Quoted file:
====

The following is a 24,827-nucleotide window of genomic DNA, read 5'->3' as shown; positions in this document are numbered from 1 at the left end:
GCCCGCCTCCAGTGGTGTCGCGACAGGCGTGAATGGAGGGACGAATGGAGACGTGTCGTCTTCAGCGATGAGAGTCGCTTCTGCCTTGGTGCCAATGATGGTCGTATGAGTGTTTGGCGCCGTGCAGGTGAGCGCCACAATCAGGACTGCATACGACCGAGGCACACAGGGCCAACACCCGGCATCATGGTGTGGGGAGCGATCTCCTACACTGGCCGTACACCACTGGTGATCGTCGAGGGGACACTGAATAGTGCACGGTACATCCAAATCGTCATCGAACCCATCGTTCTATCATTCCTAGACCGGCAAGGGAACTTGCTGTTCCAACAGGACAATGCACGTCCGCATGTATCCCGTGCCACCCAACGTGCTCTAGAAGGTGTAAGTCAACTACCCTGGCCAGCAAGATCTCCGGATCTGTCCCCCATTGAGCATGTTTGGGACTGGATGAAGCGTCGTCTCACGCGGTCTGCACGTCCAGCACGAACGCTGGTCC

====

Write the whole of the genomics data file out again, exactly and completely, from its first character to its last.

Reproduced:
The following is a 24,827-nucleotide window of genomic DNA, read 5'->3' as shown; positions in this document are numbered from 1 at the left end:
GCCCGCCTCCAGTGGTGTCGCGACAGGCGTGAATGGAGGGACGAATGGAGACGTGTCGTCTTCAGCGATGAGAGTCGCTTCTGCCTTGGTGCCAATGATGGTCGTATGAGTGTTTGGCGCCGTGCAGGTGAGCGCCACAATCAGGACTGCATACGACCGAGGCACACAGGGCCAACACCCGGCATCATGGTGTGGGGAGCGATCTCCTACACTGGCCGTACACCACTGGTGATCGTCGAGGGGACACTGAATAGTGCACGGTACATCCAAATCGTCATCGAACCCATCGTTCTATCATTCCTAGACCGGCAAGGGAACTTGCTGTTCCAACAGGACAATGCACGTCCGCATGTATCCCGTGCCACCCAACGTGCTCTAGAAGGTGTAAGTCAACTACCCTGGCCAGCAAGATCTCCGGATCTGTCCCCCATTGAGCATGTTTGGGACTGGATGAAGCGTCGTCTCACGCGGTCTGCACGTCCAGCACGAACGCTGGTCC